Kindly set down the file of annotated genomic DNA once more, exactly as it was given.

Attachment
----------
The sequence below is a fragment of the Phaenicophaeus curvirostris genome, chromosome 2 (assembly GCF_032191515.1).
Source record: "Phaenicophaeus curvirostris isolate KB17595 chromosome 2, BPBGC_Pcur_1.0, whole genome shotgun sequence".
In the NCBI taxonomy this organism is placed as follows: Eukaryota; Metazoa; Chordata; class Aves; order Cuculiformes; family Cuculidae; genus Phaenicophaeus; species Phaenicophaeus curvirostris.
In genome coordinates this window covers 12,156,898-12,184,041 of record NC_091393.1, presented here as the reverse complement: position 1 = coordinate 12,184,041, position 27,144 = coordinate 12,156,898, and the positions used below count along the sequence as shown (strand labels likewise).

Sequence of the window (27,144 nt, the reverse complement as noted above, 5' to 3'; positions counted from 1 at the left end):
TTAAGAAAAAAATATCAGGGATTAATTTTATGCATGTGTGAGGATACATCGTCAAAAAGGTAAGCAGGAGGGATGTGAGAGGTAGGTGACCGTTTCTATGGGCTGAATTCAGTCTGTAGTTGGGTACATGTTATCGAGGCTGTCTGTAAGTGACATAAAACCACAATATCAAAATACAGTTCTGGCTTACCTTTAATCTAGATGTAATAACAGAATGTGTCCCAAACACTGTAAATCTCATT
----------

The sequence below is a fragment of the Phaenicophaeus curvirostris genome, chromosome 2 (assembly GCF_032191515.1).
Source record: "Phaenicophaeus curvirostris isolate KB17595 chromosome 2, BPBGC_Pcur_1.0, whole genome shotgun sequence".
In the NCBI taxonomy this organism is placed as follows: Eukaryota; Metazoa; Chordata; class Aves; order Cuculiformes; family Cuculidae; genus Phaenicophaeus; species Phaenicophaeus curvirostris.
In genome coordinates this window covers 12,156,898-12,184,041 of record NC_091393.1, presented here as the reverse complement: position 1 = coordinate 12,184,041, position 27,144 = coordinate 12,156,898, and the positions used below count along the sequence as shown (strand labels likewise).

Sequence of the window (27,144 nt, the reverse complement as noted above, 5' to 3'; positions counted from 1 at the left end):
TTAAGAAAAAAATATCAGGGATTAATTTTATGCATGTGTGAGGATACATCGTCAAAAAGGTAAGCAGGAGGGATGTGAGAGGTAGGTGACCGTTTCTATGGGCTGAATTCAGTCTGTAGTTGGGTACATGTTATCGAGGCTGTCTGTAAGTGACATAAAACCACAATATCAAAATACAGTTCTGGCTTACCTTTAATCTAGATGTAATAACAGAATGTGTCCCAAACACTGTAAATCTCATT